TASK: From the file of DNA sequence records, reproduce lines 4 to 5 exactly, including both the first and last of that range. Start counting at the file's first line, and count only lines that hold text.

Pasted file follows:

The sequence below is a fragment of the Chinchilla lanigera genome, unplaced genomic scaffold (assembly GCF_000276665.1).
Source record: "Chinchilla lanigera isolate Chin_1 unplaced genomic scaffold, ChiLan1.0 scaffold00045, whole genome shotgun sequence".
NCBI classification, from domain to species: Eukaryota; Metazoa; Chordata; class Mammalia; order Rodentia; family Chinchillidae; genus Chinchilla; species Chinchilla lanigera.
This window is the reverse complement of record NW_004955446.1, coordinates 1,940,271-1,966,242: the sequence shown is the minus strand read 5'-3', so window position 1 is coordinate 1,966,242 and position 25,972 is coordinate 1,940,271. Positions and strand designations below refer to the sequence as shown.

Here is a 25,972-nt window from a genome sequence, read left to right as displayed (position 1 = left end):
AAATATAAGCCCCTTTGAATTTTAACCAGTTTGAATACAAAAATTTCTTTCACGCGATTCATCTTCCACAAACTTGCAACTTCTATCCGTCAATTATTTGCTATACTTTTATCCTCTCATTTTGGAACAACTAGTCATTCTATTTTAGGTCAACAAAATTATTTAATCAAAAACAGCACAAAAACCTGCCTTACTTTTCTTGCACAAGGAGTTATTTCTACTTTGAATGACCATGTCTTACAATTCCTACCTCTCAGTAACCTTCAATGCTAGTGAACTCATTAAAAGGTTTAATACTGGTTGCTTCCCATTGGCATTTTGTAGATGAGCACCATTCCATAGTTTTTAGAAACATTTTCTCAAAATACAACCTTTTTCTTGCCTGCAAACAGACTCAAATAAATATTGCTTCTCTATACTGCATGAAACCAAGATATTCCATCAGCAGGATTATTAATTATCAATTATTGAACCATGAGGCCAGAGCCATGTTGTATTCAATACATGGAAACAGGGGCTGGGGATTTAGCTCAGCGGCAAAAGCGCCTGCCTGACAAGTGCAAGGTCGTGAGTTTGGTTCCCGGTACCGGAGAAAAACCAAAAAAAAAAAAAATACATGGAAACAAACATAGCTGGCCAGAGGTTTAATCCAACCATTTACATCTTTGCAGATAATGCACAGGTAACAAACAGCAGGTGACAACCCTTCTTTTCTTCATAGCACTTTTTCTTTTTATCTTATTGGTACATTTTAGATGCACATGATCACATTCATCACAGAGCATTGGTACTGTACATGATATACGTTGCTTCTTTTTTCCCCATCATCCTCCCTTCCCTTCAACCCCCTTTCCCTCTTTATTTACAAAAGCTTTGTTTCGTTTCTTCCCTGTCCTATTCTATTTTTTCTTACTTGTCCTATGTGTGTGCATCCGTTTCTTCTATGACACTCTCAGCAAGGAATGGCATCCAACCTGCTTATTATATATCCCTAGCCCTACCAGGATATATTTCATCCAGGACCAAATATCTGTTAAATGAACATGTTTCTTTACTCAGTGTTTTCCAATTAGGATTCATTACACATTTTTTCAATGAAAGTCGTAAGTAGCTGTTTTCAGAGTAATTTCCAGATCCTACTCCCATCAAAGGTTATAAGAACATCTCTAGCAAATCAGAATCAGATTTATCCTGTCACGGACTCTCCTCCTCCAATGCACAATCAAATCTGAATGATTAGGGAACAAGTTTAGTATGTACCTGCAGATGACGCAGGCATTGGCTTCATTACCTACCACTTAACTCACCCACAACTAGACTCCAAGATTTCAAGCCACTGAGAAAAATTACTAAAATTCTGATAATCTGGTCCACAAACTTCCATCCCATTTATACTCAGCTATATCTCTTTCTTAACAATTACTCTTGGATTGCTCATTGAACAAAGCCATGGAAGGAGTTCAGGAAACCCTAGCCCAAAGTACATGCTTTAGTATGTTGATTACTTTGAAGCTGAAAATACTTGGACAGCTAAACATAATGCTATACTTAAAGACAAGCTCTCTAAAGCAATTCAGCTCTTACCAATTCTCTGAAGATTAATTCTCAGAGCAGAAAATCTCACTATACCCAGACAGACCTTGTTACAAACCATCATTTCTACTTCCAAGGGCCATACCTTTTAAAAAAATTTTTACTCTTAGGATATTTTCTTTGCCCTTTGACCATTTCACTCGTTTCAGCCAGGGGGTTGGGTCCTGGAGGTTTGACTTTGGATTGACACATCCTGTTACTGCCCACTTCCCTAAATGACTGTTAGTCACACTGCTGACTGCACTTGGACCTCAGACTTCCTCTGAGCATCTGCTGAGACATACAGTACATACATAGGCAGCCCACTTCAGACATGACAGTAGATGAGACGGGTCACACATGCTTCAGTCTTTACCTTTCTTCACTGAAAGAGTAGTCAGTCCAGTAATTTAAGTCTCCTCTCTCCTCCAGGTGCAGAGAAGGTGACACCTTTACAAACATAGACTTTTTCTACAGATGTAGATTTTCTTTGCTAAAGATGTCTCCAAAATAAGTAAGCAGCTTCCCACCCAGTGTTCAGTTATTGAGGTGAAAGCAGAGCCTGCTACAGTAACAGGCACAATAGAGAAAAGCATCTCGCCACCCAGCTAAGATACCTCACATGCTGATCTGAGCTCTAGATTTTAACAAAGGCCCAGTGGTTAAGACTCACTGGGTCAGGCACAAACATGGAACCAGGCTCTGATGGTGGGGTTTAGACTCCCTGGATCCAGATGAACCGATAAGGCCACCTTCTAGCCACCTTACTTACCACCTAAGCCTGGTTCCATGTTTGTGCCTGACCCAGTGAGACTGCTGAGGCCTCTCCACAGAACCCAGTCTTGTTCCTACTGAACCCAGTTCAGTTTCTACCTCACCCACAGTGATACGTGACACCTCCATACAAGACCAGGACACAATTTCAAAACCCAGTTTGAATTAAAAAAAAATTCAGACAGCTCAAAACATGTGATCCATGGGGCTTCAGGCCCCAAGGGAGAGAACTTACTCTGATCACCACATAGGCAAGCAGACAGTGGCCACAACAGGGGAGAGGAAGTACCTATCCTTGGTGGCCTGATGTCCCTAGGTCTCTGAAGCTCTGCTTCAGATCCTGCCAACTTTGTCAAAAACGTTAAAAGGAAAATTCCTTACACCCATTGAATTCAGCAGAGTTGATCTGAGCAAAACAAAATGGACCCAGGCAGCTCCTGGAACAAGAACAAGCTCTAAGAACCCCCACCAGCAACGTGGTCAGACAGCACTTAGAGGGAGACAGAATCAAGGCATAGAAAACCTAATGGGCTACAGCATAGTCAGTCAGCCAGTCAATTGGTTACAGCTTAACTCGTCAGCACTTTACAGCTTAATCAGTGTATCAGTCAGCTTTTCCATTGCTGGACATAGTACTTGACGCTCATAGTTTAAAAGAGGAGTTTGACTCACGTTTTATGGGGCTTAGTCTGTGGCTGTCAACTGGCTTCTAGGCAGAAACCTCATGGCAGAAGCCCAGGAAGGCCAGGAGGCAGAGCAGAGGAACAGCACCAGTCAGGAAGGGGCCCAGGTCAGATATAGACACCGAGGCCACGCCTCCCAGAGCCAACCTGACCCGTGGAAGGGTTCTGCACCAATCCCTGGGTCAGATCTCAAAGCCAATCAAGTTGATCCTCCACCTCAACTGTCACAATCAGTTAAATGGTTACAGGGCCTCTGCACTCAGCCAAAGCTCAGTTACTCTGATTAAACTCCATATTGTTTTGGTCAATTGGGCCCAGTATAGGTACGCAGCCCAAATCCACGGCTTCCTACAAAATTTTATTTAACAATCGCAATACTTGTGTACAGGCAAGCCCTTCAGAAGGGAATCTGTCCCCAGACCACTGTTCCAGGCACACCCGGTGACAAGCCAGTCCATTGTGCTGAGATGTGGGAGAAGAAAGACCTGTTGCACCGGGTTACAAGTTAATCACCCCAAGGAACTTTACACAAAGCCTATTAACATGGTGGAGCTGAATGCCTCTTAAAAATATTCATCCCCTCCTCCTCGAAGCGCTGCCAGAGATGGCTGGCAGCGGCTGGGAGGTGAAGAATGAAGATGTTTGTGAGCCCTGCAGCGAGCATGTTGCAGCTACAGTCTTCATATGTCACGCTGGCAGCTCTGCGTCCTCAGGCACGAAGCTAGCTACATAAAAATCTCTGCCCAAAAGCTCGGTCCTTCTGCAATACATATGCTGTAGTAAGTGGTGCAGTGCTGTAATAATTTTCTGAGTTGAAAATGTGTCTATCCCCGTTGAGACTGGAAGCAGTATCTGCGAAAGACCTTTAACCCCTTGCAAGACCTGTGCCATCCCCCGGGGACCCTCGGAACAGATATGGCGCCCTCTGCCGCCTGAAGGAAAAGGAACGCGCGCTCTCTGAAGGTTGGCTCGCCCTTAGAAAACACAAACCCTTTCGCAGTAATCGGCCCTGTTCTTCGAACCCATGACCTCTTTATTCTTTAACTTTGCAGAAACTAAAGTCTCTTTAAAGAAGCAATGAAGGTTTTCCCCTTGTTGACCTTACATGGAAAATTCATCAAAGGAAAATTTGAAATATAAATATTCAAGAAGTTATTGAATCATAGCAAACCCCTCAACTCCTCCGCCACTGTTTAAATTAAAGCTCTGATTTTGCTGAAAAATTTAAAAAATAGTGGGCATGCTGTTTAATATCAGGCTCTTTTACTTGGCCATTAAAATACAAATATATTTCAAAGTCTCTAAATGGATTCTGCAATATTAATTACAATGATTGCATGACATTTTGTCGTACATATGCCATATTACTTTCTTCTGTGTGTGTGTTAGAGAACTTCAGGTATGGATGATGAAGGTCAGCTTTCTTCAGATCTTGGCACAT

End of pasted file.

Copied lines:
This window is the reverse complement of record NW_004955446.1, coordinates 1,940,271-1,966,242: the sequence shown is the minus strand read 5'-3', so window position 1 is coordinate 1,966,242 and position 25,972 is coordinate 1,940,271. Positions and strand designations below refer to the sequence as shown.

Here is a 25,972-nt window from a genome sequence, read left to right as displayed (position 1 = left end):